University of Wisconsin–Madison physicists have made one of the highest performance atomic clocks ever, they announced Feb. 16 in the journal Nature.
Their instrument, known as an optical lattice atomic clock, can measure differences in time to a precision equivalent to losing just one second every 300 billion years and is the first example of a “multiplexed” optical clock, where six separate clocks can exist in the same environment. Its design allows the team to test ways to search for gravitational waves, attempt to detect dark matter, and discover new physics with clocks.
“Optical lattice clocks are already the best clocks in the world, and here we get this level of performance that no one has seen before,” says Shimon Kolkowitz, a UW–Madison physics professor and senior author of the study. “We’re working to both improve their performance and to develop emerging applications that are enabled by this improved performance.”
Atomic clocks are so precise because they take advantage of a fundamental property of atoms: when an electron changes energy levels, it absorbs or emits light with a frequency that is identical for all atoms of a particular element. Optical atomic clocks keep time by using a laser that is tuned to precisely match this frequency, and they require some of the world’s most sophisticated lasers to keep accurate time.
By comparison, Kolkowitz’s group has “a relatively lousy laser,” he says, so they knew that any clock they built would not be the most accurate or precise on its own. But they also knew that many downstream applications of optical clocks will require portable, commercially available lasers like theirs. Designing a clock that could use average lasers would be a boon.
In their new study, they created a multiplexed clock, where strontium atoms can be separated into multiple clocks arranged in a line in the same vacuum chamber. Using just one atomic clock, the team found that their laser was only reliably able to excite electrons in the same number of atoms for one-tenth of a second.
However, when they shined the laser on two clocks in the chamber at the same time and compared them, the number of atoms with excited electrons stayed the same between the two clocks for up to 26 seconds. Their results meant they could run meaningful experiments for much longer than their laser would allow in a normal optical clock.
“Normally, our laser would limit the performance of these clocks,” Kolkowitz says. “But because the clocks are in the same environment and experience the exact same laser light, the effect of the laser drops out completely.”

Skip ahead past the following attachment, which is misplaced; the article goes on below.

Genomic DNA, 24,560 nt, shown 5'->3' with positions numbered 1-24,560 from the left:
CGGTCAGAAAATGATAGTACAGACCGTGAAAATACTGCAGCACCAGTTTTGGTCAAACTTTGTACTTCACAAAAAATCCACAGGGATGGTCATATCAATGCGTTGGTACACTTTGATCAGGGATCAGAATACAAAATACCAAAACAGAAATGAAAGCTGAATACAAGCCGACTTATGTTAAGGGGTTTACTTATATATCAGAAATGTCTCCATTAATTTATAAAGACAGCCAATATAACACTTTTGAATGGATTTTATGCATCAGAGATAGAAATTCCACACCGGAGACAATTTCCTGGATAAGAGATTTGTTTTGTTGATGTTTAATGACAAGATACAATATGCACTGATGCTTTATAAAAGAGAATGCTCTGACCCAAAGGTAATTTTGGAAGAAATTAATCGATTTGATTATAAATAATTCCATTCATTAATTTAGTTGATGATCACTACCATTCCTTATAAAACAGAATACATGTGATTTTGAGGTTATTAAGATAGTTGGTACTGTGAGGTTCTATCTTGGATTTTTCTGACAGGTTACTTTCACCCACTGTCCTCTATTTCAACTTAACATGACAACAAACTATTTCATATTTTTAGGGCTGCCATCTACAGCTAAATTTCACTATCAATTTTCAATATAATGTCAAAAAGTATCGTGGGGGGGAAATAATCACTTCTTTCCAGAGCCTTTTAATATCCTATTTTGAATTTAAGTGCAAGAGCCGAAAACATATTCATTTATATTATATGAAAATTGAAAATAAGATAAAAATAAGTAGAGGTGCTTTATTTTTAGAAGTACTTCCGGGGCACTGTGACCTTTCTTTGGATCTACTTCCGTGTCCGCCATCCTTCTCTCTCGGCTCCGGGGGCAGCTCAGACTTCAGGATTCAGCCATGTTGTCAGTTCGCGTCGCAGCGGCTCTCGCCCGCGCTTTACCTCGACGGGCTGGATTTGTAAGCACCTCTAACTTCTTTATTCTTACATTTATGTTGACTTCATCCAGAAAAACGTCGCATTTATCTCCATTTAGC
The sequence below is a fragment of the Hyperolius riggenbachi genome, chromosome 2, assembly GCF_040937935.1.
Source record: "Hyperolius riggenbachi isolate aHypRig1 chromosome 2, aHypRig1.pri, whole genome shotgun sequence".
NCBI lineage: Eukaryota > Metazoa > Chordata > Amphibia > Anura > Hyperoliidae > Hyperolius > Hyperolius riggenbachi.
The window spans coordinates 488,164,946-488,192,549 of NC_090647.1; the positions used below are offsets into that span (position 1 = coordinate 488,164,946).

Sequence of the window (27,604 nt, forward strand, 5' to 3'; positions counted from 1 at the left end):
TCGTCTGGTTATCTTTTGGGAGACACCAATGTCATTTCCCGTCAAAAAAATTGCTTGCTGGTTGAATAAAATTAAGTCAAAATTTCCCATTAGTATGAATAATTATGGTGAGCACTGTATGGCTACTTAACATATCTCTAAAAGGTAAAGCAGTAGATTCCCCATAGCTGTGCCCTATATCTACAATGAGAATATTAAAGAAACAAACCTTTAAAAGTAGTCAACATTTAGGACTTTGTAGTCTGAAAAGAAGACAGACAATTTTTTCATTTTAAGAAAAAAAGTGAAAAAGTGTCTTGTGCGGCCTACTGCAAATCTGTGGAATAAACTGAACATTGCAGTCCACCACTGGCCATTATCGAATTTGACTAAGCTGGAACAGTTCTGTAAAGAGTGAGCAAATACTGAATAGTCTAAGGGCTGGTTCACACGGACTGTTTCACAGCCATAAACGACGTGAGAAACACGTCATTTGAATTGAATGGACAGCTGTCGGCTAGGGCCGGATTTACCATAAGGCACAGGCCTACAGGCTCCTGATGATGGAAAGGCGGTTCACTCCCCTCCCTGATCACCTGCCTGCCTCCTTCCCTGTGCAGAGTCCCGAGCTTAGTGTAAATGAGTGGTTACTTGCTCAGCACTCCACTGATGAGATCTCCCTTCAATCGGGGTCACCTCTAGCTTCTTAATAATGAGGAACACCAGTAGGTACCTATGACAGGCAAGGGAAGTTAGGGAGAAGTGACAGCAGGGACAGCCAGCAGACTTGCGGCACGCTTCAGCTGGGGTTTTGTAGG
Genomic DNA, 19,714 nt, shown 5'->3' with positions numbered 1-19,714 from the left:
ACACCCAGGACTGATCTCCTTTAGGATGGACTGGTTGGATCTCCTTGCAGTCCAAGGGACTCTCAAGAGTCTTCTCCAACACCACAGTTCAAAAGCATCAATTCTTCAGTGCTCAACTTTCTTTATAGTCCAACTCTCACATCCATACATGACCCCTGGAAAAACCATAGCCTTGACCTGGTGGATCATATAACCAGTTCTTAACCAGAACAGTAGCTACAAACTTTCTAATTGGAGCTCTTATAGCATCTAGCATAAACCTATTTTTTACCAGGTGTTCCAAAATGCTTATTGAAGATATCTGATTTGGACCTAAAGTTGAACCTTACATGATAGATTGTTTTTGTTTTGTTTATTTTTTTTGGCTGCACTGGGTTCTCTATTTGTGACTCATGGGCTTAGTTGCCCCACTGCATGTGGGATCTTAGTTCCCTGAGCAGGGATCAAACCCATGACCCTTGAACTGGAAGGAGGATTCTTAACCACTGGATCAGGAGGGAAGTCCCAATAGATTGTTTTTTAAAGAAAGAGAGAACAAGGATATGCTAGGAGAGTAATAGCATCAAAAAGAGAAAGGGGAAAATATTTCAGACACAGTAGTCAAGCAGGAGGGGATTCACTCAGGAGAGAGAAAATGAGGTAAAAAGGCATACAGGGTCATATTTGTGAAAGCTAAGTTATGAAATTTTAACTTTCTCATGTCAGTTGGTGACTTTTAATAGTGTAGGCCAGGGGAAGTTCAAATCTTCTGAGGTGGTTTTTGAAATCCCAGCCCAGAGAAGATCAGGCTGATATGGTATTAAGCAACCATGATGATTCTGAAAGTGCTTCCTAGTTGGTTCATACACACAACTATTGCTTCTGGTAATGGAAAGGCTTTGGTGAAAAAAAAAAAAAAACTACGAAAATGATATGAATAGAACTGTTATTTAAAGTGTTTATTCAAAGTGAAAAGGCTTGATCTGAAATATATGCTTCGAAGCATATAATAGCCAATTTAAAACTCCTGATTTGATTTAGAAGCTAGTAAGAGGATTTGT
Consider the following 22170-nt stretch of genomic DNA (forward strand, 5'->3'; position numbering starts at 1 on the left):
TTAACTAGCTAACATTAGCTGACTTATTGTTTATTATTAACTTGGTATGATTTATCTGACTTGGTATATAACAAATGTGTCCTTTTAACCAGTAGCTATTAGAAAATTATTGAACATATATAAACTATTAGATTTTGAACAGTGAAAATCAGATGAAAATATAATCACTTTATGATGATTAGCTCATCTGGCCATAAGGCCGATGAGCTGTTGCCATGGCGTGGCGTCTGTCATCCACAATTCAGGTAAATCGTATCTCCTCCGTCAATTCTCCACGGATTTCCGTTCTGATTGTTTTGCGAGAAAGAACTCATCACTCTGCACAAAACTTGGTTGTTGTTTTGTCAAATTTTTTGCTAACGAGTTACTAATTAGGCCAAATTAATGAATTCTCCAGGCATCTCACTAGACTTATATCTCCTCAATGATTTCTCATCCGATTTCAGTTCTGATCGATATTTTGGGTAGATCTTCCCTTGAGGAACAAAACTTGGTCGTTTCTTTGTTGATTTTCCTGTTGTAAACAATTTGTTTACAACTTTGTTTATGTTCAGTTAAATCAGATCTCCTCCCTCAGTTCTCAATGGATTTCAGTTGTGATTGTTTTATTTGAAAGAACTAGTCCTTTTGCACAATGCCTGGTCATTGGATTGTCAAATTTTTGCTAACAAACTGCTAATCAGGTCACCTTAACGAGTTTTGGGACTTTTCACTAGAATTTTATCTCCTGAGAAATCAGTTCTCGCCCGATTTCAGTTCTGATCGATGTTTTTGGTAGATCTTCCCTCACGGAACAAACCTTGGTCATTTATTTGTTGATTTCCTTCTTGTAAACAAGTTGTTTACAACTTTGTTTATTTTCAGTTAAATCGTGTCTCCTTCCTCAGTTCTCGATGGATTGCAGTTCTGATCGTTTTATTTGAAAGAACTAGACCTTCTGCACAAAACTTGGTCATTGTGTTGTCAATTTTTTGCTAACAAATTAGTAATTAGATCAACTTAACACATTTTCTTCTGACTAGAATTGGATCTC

The group next asked how precisely they could measure differences between the clocks. Two groups of atoms that are in slightly different environments will tick at slightly different rates, depending on gravity, magnetic fields, or other conditions.
They ran their experiment over a thousand times, measuring the difference in the ticking frequency of their two clocks for a total of around three hours. As expected, because the clocks were in two slightly different locations, the ticking was slightly different. The team demonstrated that as they took more and more measurements, they were better able to measure those differences.
Ultimately, the researchers could detect a difference in ticking rate between the two clocks that would correspond to them disagreeing with each other by only one second every 300 billion years — a measurement of precision timekeeping that sets a world record for two spatially separated clocks.
It would have also been a world record for the overall most precise frequency difference if not for another paper, published in the same issue of Nature. That study was led by a group at JILA, a research institute in Colorado. The JILA group detected a frequency difference between the top and bottom of a dispersed cloud of atoms about 10 times better than the UW–Madison group.
Their results, obtained at one millimeter separation, also represent the shortest distance to date at which Einstein’s theory of general relativity has been tested with clocks. Kolkowitz’s group expects to perform a similar test soon.
“The amazing thing is that we demonstrated similar performance as the JILA group despite the fact that we’re using an orders of magnitude worse laser,” Kolkowitz says. “That’s really significant for a lot of real-world applications, where our laser looks a lot more like what you would take out into the field.”
To demonstrate the potential applications of their clocks, Kolkowitz’s team compared the frequency changes between each pair of six multiplexed clocks in a loop. They found that the differences add up to zero when they return to the first clock in the loop, confirming the consistency of their measurements and setting up the possibility that they could detect tiny frequency changes within that network.
“Imagine a cloud of dark matter passes through a network of clocks — are there ways that I can see that dark matter in these comparisons?” Kolkowitz asks. “That’s an experiment we can do now that you just couldn’t do in any previous experimental system.”
This work was supported in part by the NIST Precision Measurements Grants program, the Northwestern University Center for Fundamental Physics and the John Templeton Foundation through a Fundamental Physics grant, the Wisconsin Alumni Research Foundation, the Army Research Office (W911NF-21-1-0012), and a Packard Fellowship for Science and Engineering.